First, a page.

Indices of abdominal obesity are better discriminators of cardiovascular risk factors than BMI: a meta-analysis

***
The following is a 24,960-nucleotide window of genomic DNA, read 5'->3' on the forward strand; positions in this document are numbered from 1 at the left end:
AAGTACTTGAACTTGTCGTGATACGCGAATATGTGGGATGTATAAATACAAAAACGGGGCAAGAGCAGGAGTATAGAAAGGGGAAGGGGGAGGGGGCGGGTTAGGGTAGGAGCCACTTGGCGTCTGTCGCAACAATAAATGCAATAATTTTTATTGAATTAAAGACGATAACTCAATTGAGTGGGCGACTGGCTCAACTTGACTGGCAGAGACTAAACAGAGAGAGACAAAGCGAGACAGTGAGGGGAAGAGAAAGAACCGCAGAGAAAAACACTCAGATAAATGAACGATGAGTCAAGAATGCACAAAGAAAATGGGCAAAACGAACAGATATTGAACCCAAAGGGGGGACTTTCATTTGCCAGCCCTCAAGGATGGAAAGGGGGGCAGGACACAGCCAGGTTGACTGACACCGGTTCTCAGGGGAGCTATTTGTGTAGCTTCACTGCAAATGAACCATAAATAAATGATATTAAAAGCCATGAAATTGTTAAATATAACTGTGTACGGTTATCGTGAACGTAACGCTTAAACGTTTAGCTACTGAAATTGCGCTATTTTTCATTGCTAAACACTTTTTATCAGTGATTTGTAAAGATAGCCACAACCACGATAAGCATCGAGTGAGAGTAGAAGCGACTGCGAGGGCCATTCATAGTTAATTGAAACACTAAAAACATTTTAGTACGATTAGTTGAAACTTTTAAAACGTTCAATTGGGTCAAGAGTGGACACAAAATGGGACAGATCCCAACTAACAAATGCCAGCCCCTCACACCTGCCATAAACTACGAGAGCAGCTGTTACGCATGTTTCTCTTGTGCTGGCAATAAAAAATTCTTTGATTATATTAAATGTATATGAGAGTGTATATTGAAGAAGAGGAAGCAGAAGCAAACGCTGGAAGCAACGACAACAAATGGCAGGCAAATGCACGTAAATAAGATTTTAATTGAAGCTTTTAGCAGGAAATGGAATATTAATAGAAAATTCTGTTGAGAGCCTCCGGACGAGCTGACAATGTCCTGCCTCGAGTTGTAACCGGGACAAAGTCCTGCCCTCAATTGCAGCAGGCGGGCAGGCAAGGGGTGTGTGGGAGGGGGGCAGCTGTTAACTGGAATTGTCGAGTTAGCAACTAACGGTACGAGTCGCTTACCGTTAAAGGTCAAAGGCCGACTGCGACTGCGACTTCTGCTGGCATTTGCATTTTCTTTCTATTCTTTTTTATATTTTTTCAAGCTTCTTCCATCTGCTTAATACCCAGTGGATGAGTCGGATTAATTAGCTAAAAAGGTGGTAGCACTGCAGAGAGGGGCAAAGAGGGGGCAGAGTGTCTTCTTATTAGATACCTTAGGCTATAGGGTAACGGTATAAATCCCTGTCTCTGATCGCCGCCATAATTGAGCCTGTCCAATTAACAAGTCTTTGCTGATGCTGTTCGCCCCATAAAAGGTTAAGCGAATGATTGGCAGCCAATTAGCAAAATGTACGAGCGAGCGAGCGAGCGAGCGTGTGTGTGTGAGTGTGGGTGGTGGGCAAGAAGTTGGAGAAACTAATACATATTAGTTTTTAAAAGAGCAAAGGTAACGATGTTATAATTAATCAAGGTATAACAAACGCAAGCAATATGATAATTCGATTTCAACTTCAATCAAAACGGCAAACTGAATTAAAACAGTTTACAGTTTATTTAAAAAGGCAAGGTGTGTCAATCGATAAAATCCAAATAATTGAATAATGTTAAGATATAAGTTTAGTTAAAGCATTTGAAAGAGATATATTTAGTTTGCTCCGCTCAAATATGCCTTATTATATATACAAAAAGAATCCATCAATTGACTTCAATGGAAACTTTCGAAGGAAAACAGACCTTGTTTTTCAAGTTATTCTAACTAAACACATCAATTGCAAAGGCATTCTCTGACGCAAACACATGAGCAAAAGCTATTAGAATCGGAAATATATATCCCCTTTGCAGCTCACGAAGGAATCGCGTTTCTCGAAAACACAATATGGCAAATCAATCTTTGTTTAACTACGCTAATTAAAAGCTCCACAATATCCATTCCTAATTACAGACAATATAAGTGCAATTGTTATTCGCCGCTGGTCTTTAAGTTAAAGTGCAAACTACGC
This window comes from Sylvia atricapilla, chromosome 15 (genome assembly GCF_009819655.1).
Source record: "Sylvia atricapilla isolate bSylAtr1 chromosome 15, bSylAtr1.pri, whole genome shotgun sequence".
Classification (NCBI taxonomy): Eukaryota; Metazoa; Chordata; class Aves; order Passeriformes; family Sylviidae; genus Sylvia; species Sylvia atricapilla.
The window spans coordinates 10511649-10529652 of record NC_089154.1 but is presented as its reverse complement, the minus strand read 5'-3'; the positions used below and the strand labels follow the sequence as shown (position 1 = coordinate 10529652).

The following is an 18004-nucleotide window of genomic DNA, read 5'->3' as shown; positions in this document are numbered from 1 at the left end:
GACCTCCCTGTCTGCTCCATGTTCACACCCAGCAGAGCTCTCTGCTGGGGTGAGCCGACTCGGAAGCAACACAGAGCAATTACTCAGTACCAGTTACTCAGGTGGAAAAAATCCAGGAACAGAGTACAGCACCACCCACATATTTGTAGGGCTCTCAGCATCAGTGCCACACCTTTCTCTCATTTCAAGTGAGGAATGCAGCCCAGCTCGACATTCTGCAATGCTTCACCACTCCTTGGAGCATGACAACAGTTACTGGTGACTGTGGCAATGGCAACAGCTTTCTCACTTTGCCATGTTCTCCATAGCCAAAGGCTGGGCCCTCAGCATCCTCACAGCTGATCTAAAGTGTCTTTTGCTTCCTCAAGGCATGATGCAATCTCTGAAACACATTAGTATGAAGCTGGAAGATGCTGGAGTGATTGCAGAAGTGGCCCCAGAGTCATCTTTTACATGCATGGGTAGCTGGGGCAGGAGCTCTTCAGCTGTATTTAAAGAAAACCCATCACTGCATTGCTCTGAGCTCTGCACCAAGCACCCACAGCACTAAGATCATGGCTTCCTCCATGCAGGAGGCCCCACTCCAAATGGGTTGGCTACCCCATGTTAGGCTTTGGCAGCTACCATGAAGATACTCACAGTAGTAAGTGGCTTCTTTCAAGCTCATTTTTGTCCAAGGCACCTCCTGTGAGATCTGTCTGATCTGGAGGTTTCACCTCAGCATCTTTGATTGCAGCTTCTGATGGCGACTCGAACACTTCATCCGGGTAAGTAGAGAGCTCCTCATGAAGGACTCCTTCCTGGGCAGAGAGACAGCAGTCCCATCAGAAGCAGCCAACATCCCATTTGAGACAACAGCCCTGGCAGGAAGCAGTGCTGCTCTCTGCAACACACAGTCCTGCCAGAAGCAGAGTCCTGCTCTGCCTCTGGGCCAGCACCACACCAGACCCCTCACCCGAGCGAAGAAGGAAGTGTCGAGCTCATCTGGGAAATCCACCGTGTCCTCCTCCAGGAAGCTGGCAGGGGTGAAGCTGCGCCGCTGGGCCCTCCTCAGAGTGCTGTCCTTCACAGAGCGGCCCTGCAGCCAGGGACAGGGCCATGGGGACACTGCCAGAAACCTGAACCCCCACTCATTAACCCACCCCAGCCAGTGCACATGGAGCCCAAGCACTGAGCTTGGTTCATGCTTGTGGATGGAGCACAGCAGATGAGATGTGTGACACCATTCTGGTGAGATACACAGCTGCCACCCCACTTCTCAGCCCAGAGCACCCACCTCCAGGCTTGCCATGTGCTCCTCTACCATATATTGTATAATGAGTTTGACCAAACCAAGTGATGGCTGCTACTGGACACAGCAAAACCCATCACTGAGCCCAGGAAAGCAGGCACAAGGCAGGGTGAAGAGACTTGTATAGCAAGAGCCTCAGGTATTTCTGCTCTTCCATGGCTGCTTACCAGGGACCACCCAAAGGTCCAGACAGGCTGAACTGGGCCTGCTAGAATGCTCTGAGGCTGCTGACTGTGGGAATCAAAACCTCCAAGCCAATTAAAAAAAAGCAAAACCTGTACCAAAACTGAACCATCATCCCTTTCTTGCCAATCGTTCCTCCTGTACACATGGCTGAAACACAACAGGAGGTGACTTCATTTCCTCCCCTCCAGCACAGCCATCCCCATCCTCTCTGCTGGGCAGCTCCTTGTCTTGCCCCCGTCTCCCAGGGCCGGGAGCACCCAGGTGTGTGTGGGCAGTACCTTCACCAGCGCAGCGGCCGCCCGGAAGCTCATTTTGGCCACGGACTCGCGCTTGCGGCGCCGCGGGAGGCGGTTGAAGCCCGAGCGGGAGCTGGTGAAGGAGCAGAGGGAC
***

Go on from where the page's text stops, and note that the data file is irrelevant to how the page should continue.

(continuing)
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Objective: To determine which simple index of overweight and obesity is the best discriminator of cardiovascular risk factors. Study Design and Setting: This is a meta-analysis of published literature. MEDLINE was searched. Studies that used receiver-operating characteristics (ROC) curve analysis and published area under the ROC curves (AUC) for overweight and obesity indices with hypertension, type-2 diabetes, and/or dyslipidemia were included. The AUC for each of the four indices, with each risk factor, was pooled using a random-effects model; male and female data were analyzed separately. Results: Ten studies met the inclusion criteria. Body mass index (BMI) was the poorest discriminator for cardiovascular risk factors. Waist-to-height ratio (WHtR) was the best discriminator for hypertension, diabetes, and dyslipidemia in both sexes; its pooled AUC (95% confidence intervals) ranged from 0.67 (0.64, 0.69) to 0.73 (0.70, 0.75) and from 0.68 (0.63, 0.72) to 0.76 (0.70, 0.81) in males and females, respectively. Conclusion: Statistical evidence supports the superiority of measures of centralized obesity, especially WHtR, over BMI, for detecting cardiovascular risk factors in both men and women. © 2008 Elsevier Inc. All rights reserved.
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